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Taking Another Look At Automated vs. Manual Compliance

Time to take another look at automating FDA compliance?

“Gosh”, you say, “need we or any pharmaceutical manufacturer look any further than the mountains of forms we fill out hourly in order to get an order out the door?”

YES, it’s time to take another look at compliance because the FDA’s swelling ranks give you new reason to do so. This means even more FDA inspectors fully schooled in regulations of 21 CFR Part 11 that pharmaceutical firms must live or die by. In our post 9/11 reality, you would be in your rights to suspect that these ranks will swell even more in years to come because, like it or not, public security demands that this be so. However, the BIGGER reason why you should revisit this now is that there are a growing number of systems out there that will allow FDA compliance for fast-growing firms, and finding right-sized solutions can be THE KEY to profitability.

FDA regulations do not require you to automate your business systems, and you will never find an FDA regulator who will tell you to do so. But if you make a frank comparison of man vs. machine, you can see why any FDA regulator worth their pay breathes a sigh of relief when they monitor pharmaceutical manufacturers that use widely recognized and standardized integrated business systems known to be adapted for FDA 21 CFR Part 11 compliance. Pharmaceutical manufacturers that use such integrated business systems can be expected to be a long way down the road of compliance. An otherwise comparable pharmaceutical manufacturer that uses entirely manual processes and handwritten records is quite a bit more suspect.

Unlike you or me, an automated system will do a programmed task exactly the same way every time. Humans have moods; machines do not. Humans are subject to sleep deprivation, attention lapses, bad attitudes and bad days. Good ‘ol automated systems just plug away the same way each and every time. While a very human production supervisor working in the context of a paper-based system might forget to consult the proper logs of quarantined materials, a properly programmed computer will never make that mistake and never prompt an operator to skip required steps for quality control and authorized signatures. No system that involves human action is bullet-proof, but automated systems can reduce risks of sloppy practices considerably. On the other hand, machines might fail miserably at finding creative solutions to new situations, and to the extent that compliance hinges on skills to handle exceptional situations, human hands and minds come to play a part.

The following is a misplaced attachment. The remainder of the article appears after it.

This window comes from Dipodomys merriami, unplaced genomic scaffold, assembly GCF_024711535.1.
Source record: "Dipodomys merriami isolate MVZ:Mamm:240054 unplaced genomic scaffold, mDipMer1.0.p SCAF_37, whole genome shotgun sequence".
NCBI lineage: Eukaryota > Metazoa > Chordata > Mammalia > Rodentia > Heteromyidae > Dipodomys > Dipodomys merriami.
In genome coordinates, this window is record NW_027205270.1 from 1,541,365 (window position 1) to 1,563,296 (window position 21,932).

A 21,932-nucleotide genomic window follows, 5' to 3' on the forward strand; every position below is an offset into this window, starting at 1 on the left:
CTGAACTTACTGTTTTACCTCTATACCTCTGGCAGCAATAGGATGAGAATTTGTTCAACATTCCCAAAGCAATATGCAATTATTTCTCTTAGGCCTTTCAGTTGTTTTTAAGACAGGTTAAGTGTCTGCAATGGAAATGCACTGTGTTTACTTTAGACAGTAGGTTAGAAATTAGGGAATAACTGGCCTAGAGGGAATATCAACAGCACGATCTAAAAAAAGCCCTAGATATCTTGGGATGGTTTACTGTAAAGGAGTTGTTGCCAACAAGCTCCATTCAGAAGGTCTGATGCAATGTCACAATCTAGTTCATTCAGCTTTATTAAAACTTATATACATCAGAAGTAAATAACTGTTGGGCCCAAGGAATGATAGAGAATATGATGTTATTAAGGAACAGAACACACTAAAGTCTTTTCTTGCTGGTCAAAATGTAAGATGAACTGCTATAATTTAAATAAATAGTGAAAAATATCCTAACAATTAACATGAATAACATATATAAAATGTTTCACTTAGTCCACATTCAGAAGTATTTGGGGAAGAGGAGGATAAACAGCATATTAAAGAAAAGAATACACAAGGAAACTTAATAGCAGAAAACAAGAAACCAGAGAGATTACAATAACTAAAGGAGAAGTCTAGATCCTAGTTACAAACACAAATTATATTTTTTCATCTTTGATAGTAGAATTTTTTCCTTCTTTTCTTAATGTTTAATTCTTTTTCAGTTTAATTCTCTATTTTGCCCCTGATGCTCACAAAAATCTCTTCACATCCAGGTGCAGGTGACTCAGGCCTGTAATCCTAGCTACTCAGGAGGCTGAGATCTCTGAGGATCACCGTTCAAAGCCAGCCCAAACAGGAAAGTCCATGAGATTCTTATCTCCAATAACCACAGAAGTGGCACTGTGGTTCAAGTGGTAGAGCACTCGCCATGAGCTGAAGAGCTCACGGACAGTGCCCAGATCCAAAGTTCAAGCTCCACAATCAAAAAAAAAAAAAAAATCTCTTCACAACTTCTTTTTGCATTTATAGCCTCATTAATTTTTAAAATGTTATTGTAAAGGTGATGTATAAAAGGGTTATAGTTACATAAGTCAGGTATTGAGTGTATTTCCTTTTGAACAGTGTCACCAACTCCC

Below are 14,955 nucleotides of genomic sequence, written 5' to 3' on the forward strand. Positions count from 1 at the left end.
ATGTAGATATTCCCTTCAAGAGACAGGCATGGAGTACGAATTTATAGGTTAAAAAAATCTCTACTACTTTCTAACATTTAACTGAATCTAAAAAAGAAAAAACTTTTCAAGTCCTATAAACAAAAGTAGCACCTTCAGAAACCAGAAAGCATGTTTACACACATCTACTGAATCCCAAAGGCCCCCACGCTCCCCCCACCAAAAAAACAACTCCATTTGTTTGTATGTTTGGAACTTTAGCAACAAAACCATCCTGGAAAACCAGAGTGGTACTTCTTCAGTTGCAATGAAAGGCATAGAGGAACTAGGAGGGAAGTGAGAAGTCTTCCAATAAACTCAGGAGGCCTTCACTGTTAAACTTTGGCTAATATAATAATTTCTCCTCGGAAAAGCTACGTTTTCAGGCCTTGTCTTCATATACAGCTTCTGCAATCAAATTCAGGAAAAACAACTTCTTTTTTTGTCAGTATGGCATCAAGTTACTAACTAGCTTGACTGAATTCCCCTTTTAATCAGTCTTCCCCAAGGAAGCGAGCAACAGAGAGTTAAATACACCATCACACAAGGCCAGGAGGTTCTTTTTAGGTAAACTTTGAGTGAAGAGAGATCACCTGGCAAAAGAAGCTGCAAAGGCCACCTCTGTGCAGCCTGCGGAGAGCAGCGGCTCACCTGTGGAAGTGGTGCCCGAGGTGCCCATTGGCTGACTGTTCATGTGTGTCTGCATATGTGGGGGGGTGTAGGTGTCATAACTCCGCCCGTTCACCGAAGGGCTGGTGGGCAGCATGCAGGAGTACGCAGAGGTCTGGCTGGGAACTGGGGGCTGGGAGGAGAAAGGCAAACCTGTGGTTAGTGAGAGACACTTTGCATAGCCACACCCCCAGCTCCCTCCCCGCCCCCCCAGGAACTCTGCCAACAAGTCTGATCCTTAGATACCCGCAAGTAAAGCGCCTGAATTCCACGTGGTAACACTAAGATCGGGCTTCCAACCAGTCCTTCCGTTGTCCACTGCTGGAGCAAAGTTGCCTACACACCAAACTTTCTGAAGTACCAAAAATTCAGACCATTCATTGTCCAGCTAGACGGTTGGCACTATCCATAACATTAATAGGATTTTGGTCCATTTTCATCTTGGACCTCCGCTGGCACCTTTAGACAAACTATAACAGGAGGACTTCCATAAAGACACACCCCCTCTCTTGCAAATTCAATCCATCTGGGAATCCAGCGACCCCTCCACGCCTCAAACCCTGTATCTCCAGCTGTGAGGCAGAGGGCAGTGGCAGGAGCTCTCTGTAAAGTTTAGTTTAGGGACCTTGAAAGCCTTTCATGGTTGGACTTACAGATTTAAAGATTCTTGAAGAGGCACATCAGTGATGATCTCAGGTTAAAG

It’s the FDA’s job to keep an eye on how much of a risk your business poses to the public. In turn, it’s your job (along with all members of your company’s executive team) to determine the limits of regulatory risk your company can handle. Regulatory risk is the risk of being found out of compliance. The financial risk of non-compliance includes costs of additional inspections, lost production time, unsellable product, recalls, plant shut downs, company fines, jail time for executives, and/or public relations fiascoes that put you out of business.

On the other side of the equation are the costs for compliance. In a totally manual system those costs usually involve added head count, along with all the salary and benefits such staffing requires. Automated systems not only have upfront costs for software (and sometimes hardware) but also for training, and validation of the systems. Sometimes automated systems themselves bring on added costs for IT expertise, and ongoing costs to ensure that the systems are updated and in synch with evolving Standard Operating Procedures.

Because information systems can lower people costs but generate their own costs, there has to be a balance to create the right level of automation at an appropriate cost. The type of products that your company manufactures and the processes that it takes to do so have a right-sized mix of manual and automated systems that will rely on computers for repetitive operations and humans for handling exceptions. Moreover, the size of your company is one of the best indicators of the degree of automated compliance that will pay off for your firm.

The largest pharmaceutical manufacturers that have numerous plants spanning several continents and many product lines, are the only types of companies likely to benefit from full (or nearly 100%) automation for compliance. Such large companies need centralized control and standard procedures to leverage their size advantage and lower the overall compliance costs (and risk!) on a per plant basis.

The smallest start-up pharmaceutical manufacturers that still have one foot in the research lab from which they spawned, are right to have sticker shock when they consider the integrated business systems the behemoth-sized pharmaceutical firms employ. But where many of these companies get into trouble is in not re-visiting the equation as their company grows.